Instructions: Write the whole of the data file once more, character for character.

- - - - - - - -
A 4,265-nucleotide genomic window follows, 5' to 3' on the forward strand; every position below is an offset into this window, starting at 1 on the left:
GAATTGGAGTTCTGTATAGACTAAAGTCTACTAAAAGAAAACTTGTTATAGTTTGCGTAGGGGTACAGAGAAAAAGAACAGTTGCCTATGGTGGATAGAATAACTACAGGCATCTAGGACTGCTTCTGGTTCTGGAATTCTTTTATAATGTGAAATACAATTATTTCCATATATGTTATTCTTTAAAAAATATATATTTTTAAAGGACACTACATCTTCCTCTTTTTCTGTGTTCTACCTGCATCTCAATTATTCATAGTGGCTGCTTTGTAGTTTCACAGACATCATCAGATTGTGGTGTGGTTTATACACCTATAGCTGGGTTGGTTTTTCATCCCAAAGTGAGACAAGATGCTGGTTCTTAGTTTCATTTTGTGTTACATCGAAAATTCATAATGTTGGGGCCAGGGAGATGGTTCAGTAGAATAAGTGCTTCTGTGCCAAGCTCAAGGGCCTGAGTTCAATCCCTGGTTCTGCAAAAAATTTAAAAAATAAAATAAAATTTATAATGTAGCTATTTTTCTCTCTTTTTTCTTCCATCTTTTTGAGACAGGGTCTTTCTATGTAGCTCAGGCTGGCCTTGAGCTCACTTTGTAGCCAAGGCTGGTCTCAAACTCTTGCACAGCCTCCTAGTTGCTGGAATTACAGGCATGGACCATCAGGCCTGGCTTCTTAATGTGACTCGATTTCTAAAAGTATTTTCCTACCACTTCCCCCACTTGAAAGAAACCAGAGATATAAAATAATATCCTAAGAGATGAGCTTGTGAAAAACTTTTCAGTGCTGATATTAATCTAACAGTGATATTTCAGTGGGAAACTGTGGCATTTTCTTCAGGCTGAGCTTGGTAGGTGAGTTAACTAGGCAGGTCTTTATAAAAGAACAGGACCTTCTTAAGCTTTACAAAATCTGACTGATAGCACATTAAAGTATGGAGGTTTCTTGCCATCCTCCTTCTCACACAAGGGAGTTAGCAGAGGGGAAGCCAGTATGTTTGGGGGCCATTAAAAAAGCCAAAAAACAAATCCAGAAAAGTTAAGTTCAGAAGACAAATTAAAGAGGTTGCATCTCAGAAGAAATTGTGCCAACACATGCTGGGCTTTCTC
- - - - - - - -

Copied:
A 4,265-nucleotide genomic window follows, 5' to 3' on the forward strand; every position below is an offset into this window, starting at 1 on the left:
GAATTGGAGTTCTGTATAGACTAAAGTCTACTAAAAGAAAACTTGTTATAGTTTGCGTAGGGGTACAGAGAAAAAGAACAGTTGCCTATGGTGGATAGAATAACTACAGGCATCTAGGACTGCTTCTGGTTCTGGAATTCTTTTATAATGTGAAATACAATTATTTCCATATATGTTATTCTTTAAAAAATATATATTTTTAAAGGACACTACATCTTCCTCTTTTTCTGTGTTCTACCTGCATCTCAATTATTCATAGTGGCTGCTTTGTAGTTTCACAGACATCATCAGATTGTGGTGTGGTTTATACACCTATAGCTGGGTTGGTTTTTCATCCCAAAGTGAGACAAGATGCTGGTTCTTAGTTTCATTTTGTGTTACATCGAAAATTCATAATGTTGGGGCCAGGGAGATGGTTCAGTAGAATAAGTGCTTCTGTGCCAAGCTCAAGGGCCTGAGTTCAATCCCTGGTTCTGCAAAAAATTTAAAAAATAAAATAAAATTTATAATGTAGCTATTTTTCTCTCTTTTTTCTTCCATCTTTTTGAGACAGGGTCTTTCTATGTAGCTCAGGCTGGCCTTGAGCTCACTTTGTAGCCAAGGCTGGTCTCAAACTCTTGCACAGCCTCCTAGTTGCTGGAATTACAGGCATGGACCATCAGGCCTGGCTTCTTAATGTGACTCGATTTCTAAAAGTATTTTCCTACCACTTCCCCCACTTGAAAGAAACCAGAGATATAAAATAATATCCTAAGAGATGAGCTTGTGAAAAACTTTTCAGTGCTGATATTAATCTAACAGTGATATTTCAGTGGGAAACTGTGGCATTTTCTTCAGGCTGAGCTTGGTAGGTGAGTTAACTAGGCAGGTCTTTATAAAAGAACAGGACCTTCTTAAGCTTTACAAAATCTGACTGATAGCACATTAAAGTATGGAGGTTTCTTGCCATCCTCCTTCTCACACAAGGGAGTTAGCAGAGGGGAAGCCAGTATGTTTGGGGGCCATTAAAAAAGCCAAAAAACAAATCCAGAAAAGTTAAGTTCAGAAGACAAATTAAAGAGGTTGCATCTCAGAAGAAATTGTGCCAACACATGCTGGGCTTTCTC